There was a strange phenomenon that would take place every couple of years on the literary reaches of Twitter, and while it was never regular enough to set your watch to it, it was strange and compelling all the same. Very simply, the phenomenon was that someone purporting to be writer Cormac McCarthy would appear on Twitter. It was never actually Cormac McCarthy, though the last person to attempt this hoax was convincing enough to get the account verified, albeit for a time. McCarthy’s death at the age of 89 feels like the end of an era in a lot of ways. More precisely, it feels like the end of several eras — and yes, one of them relates to the periodic fake McCarthys on social media.
As befits a writer whose work won both the Pulitzer Prize and the National Book Award — in addition to a host of other laurels — let’s start with the work. His first four novels occupied a hallucinatory and visceral space, one where a tactile sense of place coexists uneasily with an understanding of the worst possible ways humans can treat one another. His later work, beginning with the Border Trilogy — published between 1992 and 1998 — grapples with Western landscapes both archetypal and actual, and offer readers a few different permutations on social and familial relationships, for good and for ill.
In the middle of the two groups, you have 1985’s Blood Meridian, a novel that essentially reinvents the Western as a waking nightmare of mass murder and unsettling complicity. Blood Meridian is, for my money, one of the best American novels ever written, full stop, and in the character of Judge Holden — please refer to the earlier comment on the subject of waking nightmares — McCarthy created an embodiment of a nation’s worst impulses.
What remains extraordinary about McCarthy’s literary career is its distinctive structure. His first four novels were published between 1965 and 1979. Blood Meridian was his sole book published in the 1980s, with a 1985 publication date; following the Border Trilogy, No Country for Old Men was published in 2005 and The Road the following year. The linked narratives of The Passenger and Stella Maris followed last year. McCarthy also won a McArthur “Genius Grant” in 1981. But the idea of a writer having a sudden rise in profile, from cult writer to household name, decades after the release of their first book, is almost unheard of.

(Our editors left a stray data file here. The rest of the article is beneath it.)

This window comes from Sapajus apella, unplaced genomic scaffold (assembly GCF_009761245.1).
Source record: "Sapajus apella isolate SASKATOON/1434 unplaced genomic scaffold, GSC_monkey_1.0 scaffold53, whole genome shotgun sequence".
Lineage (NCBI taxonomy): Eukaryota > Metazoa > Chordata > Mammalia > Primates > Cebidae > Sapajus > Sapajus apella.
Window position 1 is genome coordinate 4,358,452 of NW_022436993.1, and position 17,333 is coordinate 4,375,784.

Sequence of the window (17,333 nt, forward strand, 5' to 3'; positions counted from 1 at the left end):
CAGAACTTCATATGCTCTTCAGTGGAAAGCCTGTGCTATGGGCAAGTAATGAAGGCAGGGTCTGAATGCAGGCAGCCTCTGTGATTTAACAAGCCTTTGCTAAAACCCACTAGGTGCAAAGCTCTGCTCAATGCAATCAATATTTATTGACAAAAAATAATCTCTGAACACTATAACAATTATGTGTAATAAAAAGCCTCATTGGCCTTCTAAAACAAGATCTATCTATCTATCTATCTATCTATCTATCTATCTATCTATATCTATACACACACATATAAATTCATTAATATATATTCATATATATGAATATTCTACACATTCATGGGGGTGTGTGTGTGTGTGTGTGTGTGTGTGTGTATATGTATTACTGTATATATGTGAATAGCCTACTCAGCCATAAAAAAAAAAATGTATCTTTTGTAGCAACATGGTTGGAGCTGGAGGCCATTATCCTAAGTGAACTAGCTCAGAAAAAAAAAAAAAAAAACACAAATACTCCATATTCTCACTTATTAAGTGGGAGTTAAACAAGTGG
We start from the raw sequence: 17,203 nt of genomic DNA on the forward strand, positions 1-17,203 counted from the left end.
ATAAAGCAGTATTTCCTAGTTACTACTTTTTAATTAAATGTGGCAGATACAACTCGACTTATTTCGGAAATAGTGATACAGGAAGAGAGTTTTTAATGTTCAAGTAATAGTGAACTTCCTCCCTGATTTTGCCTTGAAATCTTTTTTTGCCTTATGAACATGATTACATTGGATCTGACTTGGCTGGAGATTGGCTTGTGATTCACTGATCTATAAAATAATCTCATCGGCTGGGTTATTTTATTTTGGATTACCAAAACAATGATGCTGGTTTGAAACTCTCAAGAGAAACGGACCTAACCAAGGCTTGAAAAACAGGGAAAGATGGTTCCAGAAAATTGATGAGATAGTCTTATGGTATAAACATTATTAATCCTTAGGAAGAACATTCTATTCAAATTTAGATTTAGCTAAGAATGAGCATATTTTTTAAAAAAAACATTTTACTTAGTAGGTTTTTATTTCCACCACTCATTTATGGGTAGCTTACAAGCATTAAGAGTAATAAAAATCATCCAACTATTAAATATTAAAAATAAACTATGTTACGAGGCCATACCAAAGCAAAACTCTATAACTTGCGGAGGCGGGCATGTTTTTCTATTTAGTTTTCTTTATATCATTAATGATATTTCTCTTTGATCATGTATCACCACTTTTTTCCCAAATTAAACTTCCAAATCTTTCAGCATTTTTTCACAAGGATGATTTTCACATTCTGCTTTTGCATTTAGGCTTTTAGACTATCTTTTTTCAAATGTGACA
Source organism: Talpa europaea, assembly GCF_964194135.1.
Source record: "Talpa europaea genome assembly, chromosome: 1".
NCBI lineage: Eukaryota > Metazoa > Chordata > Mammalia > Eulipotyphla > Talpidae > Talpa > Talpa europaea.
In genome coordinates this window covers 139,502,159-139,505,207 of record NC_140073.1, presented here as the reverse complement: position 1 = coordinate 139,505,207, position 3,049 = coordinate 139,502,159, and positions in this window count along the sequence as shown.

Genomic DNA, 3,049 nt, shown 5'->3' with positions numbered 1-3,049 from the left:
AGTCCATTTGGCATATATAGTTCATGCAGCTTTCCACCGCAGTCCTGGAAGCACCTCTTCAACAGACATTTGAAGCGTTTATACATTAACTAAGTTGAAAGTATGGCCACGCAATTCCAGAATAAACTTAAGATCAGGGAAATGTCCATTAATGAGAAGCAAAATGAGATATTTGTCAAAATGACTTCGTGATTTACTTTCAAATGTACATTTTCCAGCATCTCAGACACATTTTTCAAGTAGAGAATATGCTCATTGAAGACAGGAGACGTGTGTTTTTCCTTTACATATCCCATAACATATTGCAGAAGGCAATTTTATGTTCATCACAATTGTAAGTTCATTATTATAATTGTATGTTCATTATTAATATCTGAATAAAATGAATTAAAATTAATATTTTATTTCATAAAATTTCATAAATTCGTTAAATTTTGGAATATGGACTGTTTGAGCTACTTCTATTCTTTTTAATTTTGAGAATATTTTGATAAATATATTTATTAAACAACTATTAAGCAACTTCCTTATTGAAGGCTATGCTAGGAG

The New Western Canon: 15 Modern Western Books That Revived America’s Quintessential GenreFrom Cormac McCarthy to Louise Erdrich, these latter-day frontier tales wrestle with a storied but fraught tradition
That “household name” factor points to the other way in which McCarthy’s death feels like the end of an era. In a time when both obscure and famous writers generally have some sort of social media presence, McCarthy’s disavowal of such things made him stand out. It’s worth mentioning, though, that McCarthy never embraced a full-on recluse’s life, in the style of Thomas Pynchon; instead, you just got the sense that there were things he’d rather be doing.
And in the end, evidently, he did; the breadth of his bibliography speaks to that —12 novels, a host of plays, screenplays, short stories and nonfiction. Even when it was set in the present day, McCarthy’s fiction always seemed set in its own time and place; now comes the question of how it will age now that its author has departed.
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